Improving mod_perl Driven Site's Performance -- Part VII: Performance Tuning by Tweaking Apache Configuration

By Stas Bekman (Send Email)
Posted Apr 18, 2001


Performance Tuning by Tweaking Apache Configuration

Correct configuration of the MinSpareServers, MaxSpareServers, StartServers, MaxClients, and MaxRequestsPerChild parameters is very important. There are no defaults. If they are too low, you will under-use the system's capabilities. If they are too high, the chances are that the server will bring the machine to its knees.

Correct configuration of the MinSpareServers, MaxSpareServers, StartServers, MaxClients, and MaxRequestsPerChild parameters is very important. There are no defaults. If they are too low, you will under-use the system's capabilities. If they are too high, the chances are that the server will bring the machine to its knees.

All the above parameters should be specified on the basis of the resources you have. With a plain apache server, it's no big deal if you run many servers since the processes are about 1Mb and don't eat a lot of your RAM. Generally the numbers are even smaller with memory sharing. The situation is different with mod_perl. I have seen mod_perl processes of 20Mb and more. Now if you have MaxClients set to 50: 50x20Mb = 1Gb. Do you have 1Gb of RAM? Maybe not. So how do you tune the parameters? Generally by trying different combinations and benchmarking the server. Again mod_perl processes can be of much smaller size with memory sharing.

Before you start this task you should be armed with the proper weapon. You need the crashme utility, which will load your server with the mod_perl scripts you possess. You need it to have the ability to emulate a multiuser environment and to emulate the behavior of multiple clients calling the mod_perl scripts on your server simultaneously. While there are commercial solutions, you can get away with free ones which do the same job. You can use the ApacheBench utility which comes with the Apache distribution, the crashme script which uses LWP::Parallel::UserAgent, httperf or http_load all discussed in one of the previous articles.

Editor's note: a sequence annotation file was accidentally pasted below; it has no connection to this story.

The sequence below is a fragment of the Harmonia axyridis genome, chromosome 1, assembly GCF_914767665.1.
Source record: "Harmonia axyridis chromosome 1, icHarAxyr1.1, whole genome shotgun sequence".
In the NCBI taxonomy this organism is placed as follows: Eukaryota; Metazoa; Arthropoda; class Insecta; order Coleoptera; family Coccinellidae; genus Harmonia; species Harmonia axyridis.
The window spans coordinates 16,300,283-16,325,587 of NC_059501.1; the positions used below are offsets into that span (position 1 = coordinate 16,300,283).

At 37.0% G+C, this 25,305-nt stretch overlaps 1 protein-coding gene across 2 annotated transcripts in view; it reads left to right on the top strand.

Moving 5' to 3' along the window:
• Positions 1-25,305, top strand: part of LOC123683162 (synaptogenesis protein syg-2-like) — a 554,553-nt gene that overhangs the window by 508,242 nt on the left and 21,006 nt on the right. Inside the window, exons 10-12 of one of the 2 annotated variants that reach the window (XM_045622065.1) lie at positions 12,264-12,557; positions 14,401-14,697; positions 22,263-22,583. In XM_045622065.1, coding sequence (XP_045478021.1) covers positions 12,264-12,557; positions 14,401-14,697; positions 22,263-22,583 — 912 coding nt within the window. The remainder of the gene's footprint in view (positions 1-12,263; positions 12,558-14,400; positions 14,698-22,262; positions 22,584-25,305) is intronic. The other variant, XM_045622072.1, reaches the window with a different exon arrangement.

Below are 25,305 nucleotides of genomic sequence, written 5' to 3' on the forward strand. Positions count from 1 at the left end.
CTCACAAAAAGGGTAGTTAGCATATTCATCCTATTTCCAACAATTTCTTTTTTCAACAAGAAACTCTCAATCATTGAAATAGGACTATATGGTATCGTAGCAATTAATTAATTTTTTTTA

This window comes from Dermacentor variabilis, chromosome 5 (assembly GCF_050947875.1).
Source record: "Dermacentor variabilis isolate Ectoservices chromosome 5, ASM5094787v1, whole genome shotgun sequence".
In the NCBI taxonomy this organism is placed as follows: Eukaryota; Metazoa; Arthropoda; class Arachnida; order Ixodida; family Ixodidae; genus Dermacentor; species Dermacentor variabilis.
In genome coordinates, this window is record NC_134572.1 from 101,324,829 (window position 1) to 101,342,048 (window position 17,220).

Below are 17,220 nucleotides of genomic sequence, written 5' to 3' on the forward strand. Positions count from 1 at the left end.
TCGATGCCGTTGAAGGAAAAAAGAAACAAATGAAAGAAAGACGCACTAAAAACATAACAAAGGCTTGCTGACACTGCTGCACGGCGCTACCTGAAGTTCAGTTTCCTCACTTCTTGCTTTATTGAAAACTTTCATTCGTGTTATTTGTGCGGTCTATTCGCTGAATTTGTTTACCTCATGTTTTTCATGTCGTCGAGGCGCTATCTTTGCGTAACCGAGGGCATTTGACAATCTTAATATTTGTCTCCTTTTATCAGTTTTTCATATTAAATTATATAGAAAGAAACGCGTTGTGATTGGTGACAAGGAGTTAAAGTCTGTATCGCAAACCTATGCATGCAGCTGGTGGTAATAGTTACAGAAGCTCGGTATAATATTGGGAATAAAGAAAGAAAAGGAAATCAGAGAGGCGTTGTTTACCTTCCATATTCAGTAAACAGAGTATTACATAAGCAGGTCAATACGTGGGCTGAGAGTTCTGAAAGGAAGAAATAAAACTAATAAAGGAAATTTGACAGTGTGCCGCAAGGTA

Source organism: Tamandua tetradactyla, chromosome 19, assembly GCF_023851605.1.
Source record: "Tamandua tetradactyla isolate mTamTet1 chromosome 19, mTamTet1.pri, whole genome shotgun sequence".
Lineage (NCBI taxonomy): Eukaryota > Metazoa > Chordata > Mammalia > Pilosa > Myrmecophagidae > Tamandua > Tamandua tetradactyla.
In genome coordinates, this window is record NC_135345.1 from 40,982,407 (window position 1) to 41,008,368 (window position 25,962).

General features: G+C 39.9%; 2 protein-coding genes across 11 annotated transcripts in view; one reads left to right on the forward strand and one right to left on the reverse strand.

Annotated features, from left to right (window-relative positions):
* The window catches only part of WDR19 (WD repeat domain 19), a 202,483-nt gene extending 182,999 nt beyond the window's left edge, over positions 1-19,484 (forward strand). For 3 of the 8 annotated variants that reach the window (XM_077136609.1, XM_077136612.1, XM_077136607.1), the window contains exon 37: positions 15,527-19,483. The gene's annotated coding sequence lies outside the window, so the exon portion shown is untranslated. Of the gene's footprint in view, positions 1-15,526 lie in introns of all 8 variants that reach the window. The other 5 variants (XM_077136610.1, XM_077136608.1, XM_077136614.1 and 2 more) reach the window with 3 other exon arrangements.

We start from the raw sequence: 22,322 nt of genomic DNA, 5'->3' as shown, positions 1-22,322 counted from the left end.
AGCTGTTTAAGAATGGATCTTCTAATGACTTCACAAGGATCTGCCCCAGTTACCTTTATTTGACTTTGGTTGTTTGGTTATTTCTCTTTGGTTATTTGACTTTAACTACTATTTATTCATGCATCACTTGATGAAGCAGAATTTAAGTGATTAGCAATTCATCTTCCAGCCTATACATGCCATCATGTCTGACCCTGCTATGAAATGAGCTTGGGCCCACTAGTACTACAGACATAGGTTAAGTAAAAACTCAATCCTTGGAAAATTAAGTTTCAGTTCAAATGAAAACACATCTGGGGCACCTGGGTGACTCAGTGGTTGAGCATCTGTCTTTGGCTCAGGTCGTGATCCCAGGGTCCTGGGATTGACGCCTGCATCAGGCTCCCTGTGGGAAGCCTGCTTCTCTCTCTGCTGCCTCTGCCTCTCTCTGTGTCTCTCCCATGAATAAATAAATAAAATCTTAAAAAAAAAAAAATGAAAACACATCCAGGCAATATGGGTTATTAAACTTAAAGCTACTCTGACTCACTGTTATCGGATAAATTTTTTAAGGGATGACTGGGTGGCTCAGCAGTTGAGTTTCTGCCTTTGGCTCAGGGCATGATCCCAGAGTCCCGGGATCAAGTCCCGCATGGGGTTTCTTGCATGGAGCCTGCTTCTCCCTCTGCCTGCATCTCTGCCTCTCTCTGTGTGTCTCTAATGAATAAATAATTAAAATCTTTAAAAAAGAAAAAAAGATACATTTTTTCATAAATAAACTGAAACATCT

It is important to make sure that you run the load generator (the client which generates the test requests) on a system that is more powerful than the system being tested. After all we are trying to simulate Internet users, where many users are trying to reach your service at once. Since the number of concurrent users can be quite large, your testing machine must be very powerful and capable of generating a heavy load. Of course you should not run the clients and the server on the same machine. If you do, your test results would be invalid. Clients will eat CPU and memory that should be dedicated to the server, and vice versa.

Configuration Tuning with ApacheBench

I'm going to use ApacheBench (ab) utility to tune our server's configuration. We will simulate 10 users concurrently requesting a very light script at http://www.example.com/perl/access/access.cgi. Each simulated user makes 10 requests.


  % ./ab -n 100 -c 10 http://www.example.com/perl/access/access.cgi

The results are:

  Document Path:          /perl/access/access.cgi
  Document Length:        16 bytes

  Concurrency Level:      10
  Time taken for tests:   1.683 seconds
  Complete requests:      100
  Failed requests:        0
  Total transferred:      16100 bytes
  HTML transferred:       1600 bytes
  Requests per second:    59.42
  Transfer rate:          9.57 kb/s received

  Connnection Times (ms)
                min   avg   max
  Connect:        0    29   101
  Processing:    77   124  1259
  Total:         77   153  1360

The only numbers we really care about are:

  Complete requests:      100
  Failed requests:        0
  Requests per second:    59.42

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